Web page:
In the present era of public spending cuts, reducing spends on repairs and maintenance is a popular first call to balance budgets. However, with capital to build new facilities even harder to obtain, a higher premium than ever should be placed upon managing and maintaining your estate, because it is likely to be the only one you will get for a number of years to come.
The cost of doing nothing to keep your estate properly maintained is the increased risk of catastrophic failure where a whole building and the services provided from it may need to be closed down for a period of time.
Starting with a plan
The starting point is to understand the present state of your estate, the scale of repairs and maintenance necessary to preserve its functionality and over what period the maintenance programme needs to be carried out. Does the existing use of buildings represent the most efficient use of space? Do you need all your current office or depot space? Can you reconfigure offices and create surplus space that can be sold off or mothballed pending better budgetary times? Can you create improvements in productivity and through life costs by refurbishment. What minimum spend is required to keep the estate safe and functional? Following consideration of these issues, you can start to develop your plan for maintenance.
Basic models for repairs and maintenance
- In-house provision: an in-house direct service organisation may be responsible for repairs to some or all of the elements of the estate. This may be the most efficient approach, provided the internal resource is working efficiently and is it fully utilised.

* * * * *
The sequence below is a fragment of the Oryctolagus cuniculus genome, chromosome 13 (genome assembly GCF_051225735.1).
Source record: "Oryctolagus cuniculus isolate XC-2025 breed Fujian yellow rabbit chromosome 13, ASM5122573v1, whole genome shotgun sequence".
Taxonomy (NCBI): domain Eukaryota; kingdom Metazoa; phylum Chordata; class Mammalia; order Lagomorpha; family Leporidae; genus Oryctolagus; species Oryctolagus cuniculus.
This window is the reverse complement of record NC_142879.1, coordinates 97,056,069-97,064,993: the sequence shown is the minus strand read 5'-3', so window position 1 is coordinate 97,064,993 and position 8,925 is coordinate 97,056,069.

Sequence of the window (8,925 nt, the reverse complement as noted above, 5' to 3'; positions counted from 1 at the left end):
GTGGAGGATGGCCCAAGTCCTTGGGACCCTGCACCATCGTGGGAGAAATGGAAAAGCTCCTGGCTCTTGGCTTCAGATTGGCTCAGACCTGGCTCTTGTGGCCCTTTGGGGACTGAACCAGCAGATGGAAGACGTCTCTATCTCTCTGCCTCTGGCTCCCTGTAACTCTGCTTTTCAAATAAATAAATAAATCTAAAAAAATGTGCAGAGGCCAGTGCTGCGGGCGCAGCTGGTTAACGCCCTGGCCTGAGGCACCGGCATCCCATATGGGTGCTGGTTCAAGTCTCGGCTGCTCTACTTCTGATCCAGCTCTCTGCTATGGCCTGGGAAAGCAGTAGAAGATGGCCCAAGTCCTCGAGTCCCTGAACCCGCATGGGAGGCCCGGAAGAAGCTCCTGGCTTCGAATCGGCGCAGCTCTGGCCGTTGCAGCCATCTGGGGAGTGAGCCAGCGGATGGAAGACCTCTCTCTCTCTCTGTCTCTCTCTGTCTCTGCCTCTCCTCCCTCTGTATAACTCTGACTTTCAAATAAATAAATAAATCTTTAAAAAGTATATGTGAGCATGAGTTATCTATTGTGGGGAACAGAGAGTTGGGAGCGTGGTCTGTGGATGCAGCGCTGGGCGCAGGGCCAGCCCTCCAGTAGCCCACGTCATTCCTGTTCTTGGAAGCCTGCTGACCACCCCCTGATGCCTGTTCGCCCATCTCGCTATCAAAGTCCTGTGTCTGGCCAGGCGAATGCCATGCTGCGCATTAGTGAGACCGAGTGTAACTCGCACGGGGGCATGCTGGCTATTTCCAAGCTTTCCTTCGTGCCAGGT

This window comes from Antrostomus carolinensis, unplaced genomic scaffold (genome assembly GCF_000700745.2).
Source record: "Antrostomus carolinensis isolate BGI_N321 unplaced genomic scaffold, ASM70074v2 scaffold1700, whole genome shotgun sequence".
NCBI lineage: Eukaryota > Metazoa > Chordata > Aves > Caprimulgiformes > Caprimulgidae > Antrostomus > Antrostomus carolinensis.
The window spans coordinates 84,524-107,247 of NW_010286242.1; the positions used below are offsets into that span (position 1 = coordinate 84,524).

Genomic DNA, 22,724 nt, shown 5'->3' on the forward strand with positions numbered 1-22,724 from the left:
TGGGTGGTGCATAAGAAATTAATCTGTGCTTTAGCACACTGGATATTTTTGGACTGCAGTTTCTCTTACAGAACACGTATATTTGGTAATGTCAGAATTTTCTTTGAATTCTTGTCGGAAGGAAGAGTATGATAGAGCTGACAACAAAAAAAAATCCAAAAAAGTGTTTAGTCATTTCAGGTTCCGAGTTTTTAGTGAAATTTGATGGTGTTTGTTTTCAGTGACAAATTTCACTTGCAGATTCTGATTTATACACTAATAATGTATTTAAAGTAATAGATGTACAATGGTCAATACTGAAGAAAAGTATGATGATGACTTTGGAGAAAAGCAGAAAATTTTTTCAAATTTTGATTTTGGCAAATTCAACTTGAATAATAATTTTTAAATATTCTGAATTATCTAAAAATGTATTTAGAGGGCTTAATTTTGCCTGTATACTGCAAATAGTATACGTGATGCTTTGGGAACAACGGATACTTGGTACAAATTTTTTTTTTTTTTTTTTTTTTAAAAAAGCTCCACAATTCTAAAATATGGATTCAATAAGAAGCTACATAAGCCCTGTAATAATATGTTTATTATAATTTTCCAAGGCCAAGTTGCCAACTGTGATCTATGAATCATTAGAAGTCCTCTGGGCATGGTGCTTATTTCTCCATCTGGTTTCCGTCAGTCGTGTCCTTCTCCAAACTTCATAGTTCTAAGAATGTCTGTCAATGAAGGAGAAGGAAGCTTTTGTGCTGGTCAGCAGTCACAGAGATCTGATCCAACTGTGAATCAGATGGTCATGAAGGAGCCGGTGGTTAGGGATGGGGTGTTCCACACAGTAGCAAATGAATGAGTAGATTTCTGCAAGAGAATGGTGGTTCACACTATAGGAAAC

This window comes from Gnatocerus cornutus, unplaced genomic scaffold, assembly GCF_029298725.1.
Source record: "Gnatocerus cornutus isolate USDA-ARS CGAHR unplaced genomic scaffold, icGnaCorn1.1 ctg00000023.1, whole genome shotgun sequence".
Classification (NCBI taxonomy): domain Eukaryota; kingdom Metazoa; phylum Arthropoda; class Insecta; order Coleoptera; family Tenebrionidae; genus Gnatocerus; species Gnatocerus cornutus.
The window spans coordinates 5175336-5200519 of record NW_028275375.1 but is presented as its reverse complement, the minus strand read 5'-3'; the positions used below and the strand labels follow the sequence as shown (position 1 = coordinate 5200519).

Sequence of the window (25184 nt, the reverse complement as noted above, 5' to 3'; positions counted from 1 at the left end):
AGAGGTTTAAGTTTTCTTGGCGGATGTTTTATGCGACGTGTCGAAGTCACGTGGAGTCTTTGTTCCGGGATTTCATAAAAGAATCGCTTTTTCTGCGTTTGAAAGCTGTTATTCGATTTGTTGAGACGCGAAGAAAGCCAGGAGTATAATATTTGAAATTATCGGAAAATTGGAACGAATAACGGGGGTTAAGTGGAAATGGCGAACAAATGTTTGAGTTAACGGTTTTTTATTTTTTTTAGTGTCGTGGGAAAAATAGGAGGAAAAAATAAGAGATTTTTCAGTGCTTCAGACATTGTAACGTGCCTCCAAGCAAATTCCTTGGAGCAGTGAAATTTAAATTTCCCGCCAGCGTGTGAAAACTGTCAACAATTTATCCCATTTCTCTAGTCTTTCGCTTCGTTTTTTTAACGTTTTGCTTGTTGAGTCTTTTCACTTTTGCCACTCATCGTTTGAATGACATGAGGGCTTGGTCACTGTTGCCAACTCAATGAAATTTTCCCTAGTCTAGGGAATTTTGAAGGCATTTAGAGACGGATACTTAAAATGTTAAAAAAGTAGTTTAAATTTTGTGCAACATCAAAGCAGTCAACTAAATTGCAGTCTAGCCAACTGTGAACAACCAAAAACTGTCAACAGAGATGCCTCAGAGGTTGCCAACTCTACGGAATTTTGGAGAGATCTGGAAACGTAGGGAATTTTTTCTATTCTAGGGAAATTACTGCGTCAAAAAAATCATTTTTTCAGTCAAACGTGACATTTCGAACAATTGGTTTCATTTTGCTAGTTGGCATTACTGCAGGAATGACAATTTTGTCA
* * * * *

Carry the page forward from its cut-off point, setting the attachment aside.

- Commissioning external contractors: an in-house team may commission private sector contractors either on ad hoc arrangements, from framework arrangements or on simple term service arrangements. In all cases, care must be taken to ensure that, in aggregate, works and services do not exceed current EU thresholds and contracts are procured in compliance with the EU Procurement Regulations. Consideration also needs to be given to the extent of any overlap between the internal and external functions – make sure that large internal teams are not spending the majority of their time manmarking external contractors.
- Strategic outsourcing arrangements: the provision of the repairs and maintenance may be outsourced to a private sector contractor, usually involving a TUPE transfer of any existing in-house staff presently providing similar services. This approach should, as a minimum, involve a term maintenance arrangement with the contractor taking the lead in advising on necessary maintenance based on anticipated budgets and an asset management approach.
- Joint ventures: outsourcing arrangements may also take the form of joint ventures with private sector organisations. These may be informal or delivered by means of a formal joint venture company. Specific types of joint venture presently being developed and used include: